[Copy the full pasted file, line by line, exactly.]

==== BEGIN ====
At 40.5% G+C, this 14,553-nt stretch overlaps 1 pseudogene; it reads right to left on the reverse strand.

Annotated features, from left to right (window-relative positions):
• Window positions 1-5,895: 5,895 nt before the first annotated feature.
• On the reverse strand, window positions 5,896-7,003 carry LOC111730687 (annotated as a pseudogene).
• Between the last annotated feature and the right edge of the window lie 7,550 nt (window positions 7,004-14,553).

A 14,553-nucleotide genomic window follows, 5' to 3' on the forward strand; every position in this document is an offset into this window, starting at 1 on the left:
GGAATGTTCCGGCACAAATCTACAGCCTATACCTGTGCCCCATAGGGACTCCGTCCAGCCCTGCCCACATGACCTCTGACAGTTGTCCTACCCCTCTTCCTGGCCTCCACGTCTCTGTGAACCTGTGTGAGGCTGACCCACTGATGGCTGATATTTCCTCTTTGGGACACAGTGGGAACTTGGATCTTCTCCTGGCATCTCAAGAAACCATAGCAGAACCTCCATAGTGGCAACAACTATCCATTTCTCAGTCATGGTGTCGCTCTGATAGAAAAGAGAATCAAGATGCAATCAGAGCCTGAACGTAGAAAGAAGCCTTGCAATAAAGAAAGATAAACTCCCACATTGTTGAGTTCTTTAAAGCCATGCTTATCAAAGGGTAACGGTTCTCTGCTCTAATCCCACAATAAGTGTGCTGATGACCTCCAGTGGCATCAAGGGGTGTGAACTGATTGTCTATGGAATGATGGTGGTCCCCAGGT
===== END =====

At 40.5% G+C, this 14,553-nt stretch overlaps 1 pseudogene; it reads right to left on the reverse strand.

Annotated features, from left to right (window-relative positions):
• Window positions 1-5,895: 5,895 nt before the first annotated feature.
• On the reverse strand, window positions 5,896-7,003 carry LOC111730687 (annotated as a pseudogene).
• Between the last annotated feature and the right edge of the window lie 7,550 nt (window positions 7,004-14,553).

A 14,553-nucleotide genomic window follows, 5' to 3' on the forward strand; every position in this document is an offset into this window, starting at 1 on the left:
GGAATGTTCCGGCACAAATCTACAGCCTATACCTGTGCCCCATAGGGACTCCGTCCAGCCCTGCCCACATGACCTCTGACAGTTGTCCTACCCCTCTTCCTGGCCTCCACGTCTCTGTGAACCTGTGTGAGGCTGACCCACTGATGGCTGATATTTCCTCTTTGGGACACAGTGGGAACTTGGATCTTCTCCTGGCATCTCAAGAAACCATAGCAGAACCTCCATAGTGGCAACAACTATCCATTTCTCAGTCATGGTGTCGCTCTGATAGAAAAGAGAATCAAGATGCAATCAGAGCCTGAACGTAGAAAGAAGCCTTGCAATAAAGAAAGATAAACTCCCACATTGTTGAGTTCTTTAAAGCCATGCTTATCAAAGGGTAACGGTTCTCTGCTCTAATCCCACAATAAGTGTGCTGATGACCTCCAGTGGCATCAAGGGGTGTGAACTGATTGTCTATGGAATGATGGTGGTCCCCAGGT